In reality it appears that we cannot strip context with ease but that is because people are pointing in the wrong direction to begin with. The context does not reside with the subject but instead the observer, in this case the interviewer. We build connections with our environment via our feelings; hence we can address our surrounding as stimuli. Thus even though physically these things appear to hold their own context, the essence is held with the observer truly.
If you were to replace the interviewer with someone who had never come in contact with society before but was equipped with the minimum understanding to ask the same questions, none of the two would be prioritised. They are simply two beings.
So how does this relate to the disconnection of society and the homeless? The problem is in the question. We have already addressed two different groups of people and conceptually separated them. We no longer feel as if we relate to them, and so people begin to disassociate. Perhaps not intentionally since the mind has a way in categorising its surroundings naturally. Yet if we took a moment from our busy and complicated lives, and think about how we are in fact really no different from each other, we could aid diminish that “disconnection”. If we minimise our obsession with the small difference and identify in unison, then perhaps we could remove barriers like this. The point I am addressing here is that by “disconnect” I do not mean, for example, some people give to charity, and others do not. I am addressing a serious issue of our nature, being that we push each other away from one another the more we identify with separateness and individuality. Sometimes it takes extreme and unfortunate events, like homelessness, to expose the issue.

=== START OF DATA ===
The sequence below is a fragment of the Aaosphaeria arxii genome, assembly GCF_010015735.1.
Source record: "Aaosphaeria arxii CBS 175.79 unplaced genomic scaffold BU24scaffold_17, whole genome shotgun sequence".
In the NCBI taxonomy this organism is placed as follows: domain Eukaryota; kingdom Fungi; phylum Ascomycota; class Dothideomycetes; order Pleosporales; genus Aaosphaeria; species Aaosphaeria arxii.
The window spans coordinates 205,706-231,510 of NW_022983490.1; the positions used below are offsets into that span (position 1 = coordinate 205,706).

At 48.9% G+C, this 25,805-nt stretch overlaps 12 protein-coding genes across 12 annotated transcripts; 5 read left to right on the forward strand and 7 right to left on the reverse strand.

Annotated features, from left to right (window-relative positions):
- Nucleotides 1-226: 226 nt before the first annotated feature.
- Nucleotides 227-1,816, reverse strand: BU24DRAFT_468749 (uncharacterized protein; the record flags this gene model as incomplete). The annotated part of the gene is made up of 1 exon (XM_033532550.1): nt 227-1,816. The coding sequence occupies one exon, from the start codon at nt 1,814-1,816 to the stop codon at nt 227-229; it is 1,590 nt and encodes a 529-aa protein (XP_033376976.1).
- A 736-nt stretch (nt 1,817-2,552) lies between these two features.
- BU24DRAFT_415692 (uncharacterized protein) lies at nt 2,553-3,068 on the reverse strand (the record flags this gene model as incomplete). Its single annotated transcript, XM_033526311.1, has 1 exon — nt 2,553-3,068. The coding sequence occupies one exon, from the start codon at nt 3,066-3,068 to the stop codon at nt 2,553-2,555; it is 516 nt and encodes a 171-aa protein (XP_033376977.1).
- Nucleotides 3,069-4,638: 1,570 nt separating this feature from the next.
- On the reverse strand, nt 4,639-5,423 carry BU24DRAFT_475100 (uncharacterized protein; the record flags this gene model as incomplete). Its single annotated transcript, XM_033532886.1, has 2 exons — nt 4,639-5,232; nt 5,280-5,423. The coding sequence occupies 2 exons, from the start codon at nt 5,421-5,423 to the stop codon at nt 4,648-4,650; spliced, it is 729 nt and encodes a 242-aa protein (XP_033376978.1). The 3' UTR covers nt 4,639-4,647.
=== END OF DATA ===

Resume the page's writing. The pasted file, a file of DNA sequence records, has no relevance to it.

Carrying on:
The seemingly sad but beautiful truth to it all however is that it is those who are deprived of much materialistic presence who are closest to this understanding. Anything we own or claim is a statement of our ego. It is likely that it is those who are homeless who are the most giving in attitude.
If we choose to ignore issues like homelessness, or more our identity crisis in relation to homelessness, then we result in succumbing to a weakness. This same weakness when fuelled by the ego is often perceived as strength. It all starts with your want to be you and results in a by-product called neglect. We witness generosity and selflessness on a daily basis, however with this idea of oneness, it seems a greater possibility to swing everybody’s behaviour so that homelessness reaches naught.
Use this way of thought to help those around you who need it dearly. Channel it to influence your actions within the framework of society. Bridge the connections with strangers who sit in solitude on the pavement while you walk to work and remember that you are simply both two beings, identical in nature, something which will infinitely be the case.